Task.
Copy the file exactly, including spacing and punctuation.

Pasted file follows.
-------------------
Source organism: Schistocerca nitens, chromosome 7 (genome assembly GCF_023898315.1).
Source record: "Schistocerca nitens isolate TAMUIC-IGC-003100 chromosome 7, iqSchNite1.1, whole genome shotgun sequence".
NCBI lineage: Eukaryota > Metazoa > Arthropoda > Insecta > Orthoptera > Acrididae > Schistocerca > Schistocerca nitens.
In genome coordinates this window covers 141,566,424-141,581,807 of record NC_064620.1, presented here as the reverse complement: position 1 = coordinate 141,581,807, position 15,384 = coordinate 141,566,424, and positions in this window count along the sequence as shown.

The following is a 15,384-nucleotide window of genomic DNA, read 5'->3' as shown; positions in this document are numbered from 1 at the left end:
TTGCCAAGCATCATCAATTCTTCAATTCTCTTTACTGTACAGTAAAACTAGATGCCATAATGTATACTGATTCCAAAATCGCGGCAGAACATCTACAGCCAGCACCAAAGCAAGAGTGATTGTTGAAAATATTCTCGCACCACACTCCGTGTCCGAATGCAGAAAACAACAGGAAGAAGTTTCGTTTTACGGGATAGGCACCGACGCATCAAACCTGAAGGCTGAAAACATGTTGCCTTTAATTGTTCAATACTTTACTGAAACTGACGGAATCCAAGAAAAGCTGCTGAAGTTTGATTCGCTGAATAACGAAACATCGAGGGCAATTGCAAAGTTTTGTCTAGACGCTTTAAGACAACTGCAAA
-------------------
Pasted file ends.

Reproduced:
Source organism: Schistocerca nitens, chromosome 7 (genome assembly GCF_023898315.1).
Source record: "Schistocerca nitens isolate TAMUIC-IGC-003100 chromosome 7, iqSchNite1.1, whole genome shotgun sequence".
NCBI lineage: Eukaryota > Metazoa > Arthropoda > Insecta > Orthoptera > Acrididae > Schistocerca > Schistocerca nitens.
In genome coordinates this window covers 141,566,424-141,581,807 of record NC_064620.1, presented here as the reverse complement: position 1 = coordinate 141,581,807, position 15,384 = coordinate 141,566,424, and positions in this window count along the sequence as shown.

The following is a 15,384-nucleotide window of genomic DNA, read 5'->3' as shown; positions in this document are numbered from 1 at the left end:
TTGCCAAGCATCATCAATTCTTCAATTCTCTTTACTGTACAGTAAAACTAGATGCCATAATGTATACTGATTCCAAAATCGCGGCAGAACATCTACAGCCAGCACCAAAGCAAGAGTGATTGTTGAAAATATTCTCGCACCACACTCCGTGTCCGAATGCAGAAAACAACAGGAAGAAGTTTCGTTTTACGGGATAGGCACCGACGCATCAAACCTGAAGGCTGAAAACATGTTGCCTTTAATTGTTCAATACTTTACTGAAACTGACGGAATCCAAGAAAAGCTGCTGAAGTTTGATTCGCTGAATAACGAAACATCGAGGGCAATTGCAAAGTTTTGTCTAGACGCTTTAAGACAACTGCAAA